State-level police units created after the 2020 US presidential election to investigate possible voter fraud are examining isolated complaints more than two weeks after the midterm elections, but have provided no indication of systemic problems.
That’s just what election experts had anticipated, and led critics to suggest that the new units’ goal was more political, rather than rooting out widespread abuses. Most vote-related fraud cases are already investigated and prosecuted at the local level.
Florida, Georgia and Virginia created special units at the state level after the 2020 elections, all led by Republican governors, legislatures or attorneys general.
“I’m not aware of any significant detection of fraud on Election Day, but that’s not surprising,” said Paul Smith, senior vice president of the Campaign Legal Center, a nonpartisan group that seeks to advance democracy. “The whole concept of voter impersonation fraud is a horribly overblown problem. It does not change the outcome of the elections, it is a serious crime, you run the risk of being imprisoned and you have a high possibility of being surprised. It’s a rare phenomenon.”
The absence of widespread fraud is important because the lies surrounding the 2020 presidential election, spread by former President Donald Trump and his allies, have penetrated deep into the Republican Party and eroded confidence in the election. In the run-up to this year’s election, 45% of Republicans had little or no confidence that the votes would be accurately counted.
An Associated Press investigation found there was no widespread fraud in Georgia or the five other closely fought states in which Trump contested his 2020 defeat, and so far no evidence of it in this year’s election. Certification of results is progressing smoothly in most states, with few complaints.
In Georgia, where Trump tried to pressure state officials to “find” enough votes to overturn his defeat, a new law gives the state’s top law enforcement agency, the Georgia Bureau of Investigation, the authority to launch investigations. of alleged vote fraud without request by election officials. The alleged violation would have to be significant enough to modify or unleash doubts about the outcome of an election.
Nelly Miles, a spokeswoman for the GBI, said the agency has not launched any investigation under the law. The GBI is supporting the secretary of state’s office in an investigation into a voting equipment breach in Coffee County in 2021, but that is their only recent investigation into voter fraud, she said in an email.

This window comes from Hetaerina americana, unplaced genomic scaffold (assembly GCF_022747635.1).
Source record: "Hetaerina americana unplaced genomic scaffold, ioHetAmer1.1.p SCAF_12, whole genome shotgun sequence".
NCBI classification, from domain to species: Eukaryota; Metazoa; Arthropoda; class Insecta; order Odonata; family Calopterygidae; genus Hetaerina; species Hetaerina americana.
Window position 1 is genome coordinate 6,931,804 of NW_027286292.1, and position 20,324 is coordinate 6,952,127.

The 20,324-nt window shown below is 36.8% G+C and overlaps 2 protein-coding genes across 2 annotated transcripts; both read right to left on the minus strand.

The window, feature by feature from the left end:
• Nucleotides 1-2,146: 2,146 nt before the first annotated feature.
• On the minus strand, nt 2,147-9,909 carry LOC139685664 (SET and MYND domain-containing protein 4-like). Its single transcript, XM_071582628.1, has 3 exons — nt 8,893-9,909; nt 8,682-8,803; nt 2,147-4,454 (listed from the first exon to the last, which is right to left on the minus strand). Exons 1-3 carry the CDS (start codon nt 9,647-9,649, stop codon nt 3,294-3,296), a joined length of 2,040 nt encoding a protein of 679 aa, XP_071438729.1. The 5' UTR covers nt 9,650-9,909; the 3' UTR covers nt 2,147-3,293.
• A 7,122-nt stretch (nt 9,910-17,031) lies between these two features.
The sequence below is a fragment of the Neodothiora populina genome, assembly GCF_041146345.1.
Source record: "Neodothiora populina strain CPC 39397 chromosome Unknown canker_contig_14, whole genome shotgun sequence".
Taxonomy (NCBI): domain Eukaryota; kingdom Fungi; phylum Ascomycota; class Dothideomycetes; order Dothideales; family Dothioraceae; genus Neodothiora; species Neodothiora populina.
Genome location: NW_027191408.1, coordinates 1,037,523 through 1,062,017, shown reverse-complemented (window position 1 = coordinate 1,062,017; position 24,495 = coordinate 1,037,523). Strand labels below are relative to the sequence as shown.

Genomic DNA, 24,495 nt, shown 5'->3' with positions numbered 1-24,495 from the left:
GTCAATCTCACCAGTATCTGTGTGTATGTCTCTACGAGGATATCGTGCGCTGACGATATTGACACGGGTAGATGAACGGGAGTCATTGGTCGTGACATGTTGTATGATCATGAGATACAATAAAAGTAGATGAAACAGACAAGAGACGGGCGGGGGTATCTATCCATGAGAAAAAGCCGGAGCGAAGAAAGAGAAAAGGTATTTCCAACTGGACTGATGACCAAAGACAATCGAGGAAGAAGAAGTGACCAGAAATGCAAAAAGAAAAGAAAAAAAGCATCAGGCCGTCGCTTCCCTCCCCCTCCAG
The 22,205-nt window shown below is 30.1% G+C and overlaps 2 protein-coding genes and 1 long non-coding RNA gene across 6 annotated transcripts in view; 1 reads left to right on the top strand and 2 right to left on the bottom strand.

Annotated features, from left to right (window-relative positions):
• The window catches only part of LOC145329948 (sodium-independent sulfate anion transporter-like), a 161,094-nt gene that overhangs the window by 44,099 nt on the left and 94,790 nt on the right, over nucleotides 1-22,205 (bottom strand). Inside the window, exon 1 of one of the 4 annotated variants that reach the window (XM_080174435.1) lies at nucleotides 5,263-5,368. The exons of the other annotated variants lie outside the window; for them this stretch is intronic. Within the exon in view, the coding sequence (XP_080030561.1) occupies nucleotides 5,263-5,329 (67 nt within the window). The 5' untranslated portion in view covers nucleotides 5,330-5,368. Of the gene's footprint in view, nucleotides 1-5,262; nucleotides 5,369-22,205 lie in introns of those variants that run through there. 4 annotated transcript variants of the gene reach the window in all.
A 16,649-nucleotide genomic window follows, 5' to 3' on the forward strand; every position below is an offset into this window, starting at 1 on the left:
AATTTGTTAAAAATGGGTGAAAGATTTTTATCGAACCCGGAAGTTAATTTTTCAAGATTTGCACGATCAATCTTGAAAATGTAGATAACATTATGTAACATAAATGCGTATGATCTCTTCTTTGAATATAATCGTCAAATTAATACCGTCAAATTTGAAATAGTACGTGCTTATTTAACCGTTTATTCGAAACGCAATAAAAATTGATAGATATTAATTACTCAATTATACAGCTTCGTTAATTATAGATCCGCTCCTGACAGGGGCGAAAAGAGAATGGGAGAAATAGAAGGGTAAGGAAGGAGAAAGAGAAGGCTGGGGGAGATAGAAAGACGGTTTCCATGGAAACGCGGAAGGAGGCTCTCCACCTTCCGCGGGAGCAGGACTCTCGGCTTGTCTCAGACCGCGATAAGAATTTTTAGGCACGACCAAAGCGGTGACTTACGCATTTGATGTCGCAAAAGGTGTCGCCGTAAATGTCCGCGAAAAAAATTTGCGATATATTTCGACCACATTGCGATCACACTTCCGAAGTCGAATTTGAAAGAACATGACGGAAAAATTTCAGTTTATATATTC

The breach, which came to light earlier this year, involved local officials in a county that voted for Trump by nearly 40 percentage points in 2020 and some prominent supporters of the former president.
Democratic state Rep. Jasmine Clark, who opposed giving the GBI additional authority, said the lack of investigations validated criticism that the law was unnecessary. But she said the very prospect of an investigation by that agency could intimidate people who want to serve as a poll worker or take on some other role in the electoral process.
“In this situation, there was no real problem to fix,” Clark said. “This was a solution looking for a problem, and we should never legislate like that.”
Florida has been the state with the most visible activity, creating its Office of Election Crime and Security amid much fanfare this year and fulfilling a promise made by Republican Gov. Ron DeSantis in 2021 to combat unspecified voter fraud.
The office is under the Florida Department of State. He reviews the allegations and then instructs the state police to go after those who have broken the law.
This summer, DeSantis announced that the electoral unit had arrested 20 people for voting illegally in the 2020 election, when the state had 14.4 million registered voters. That was the first major election since a state constitutional amendment restored voting rights to felony inmates, except for those convicted of murder or felony sex crimes or those who still owe fines, fees or restitution. .
Court records show that those 20 people were able to register to vote despite having previously been convicted of felonies, apparently leading them to believe they could legally cast ballots. At least part of the confusion stems from language on voter registration forms that requires applicants to swear that they have not been convicted of a felony or, if they have, that their voting rights have been restored. The forms do not specifically ask about past guilty pleas for manslaughter or felony sexual assault.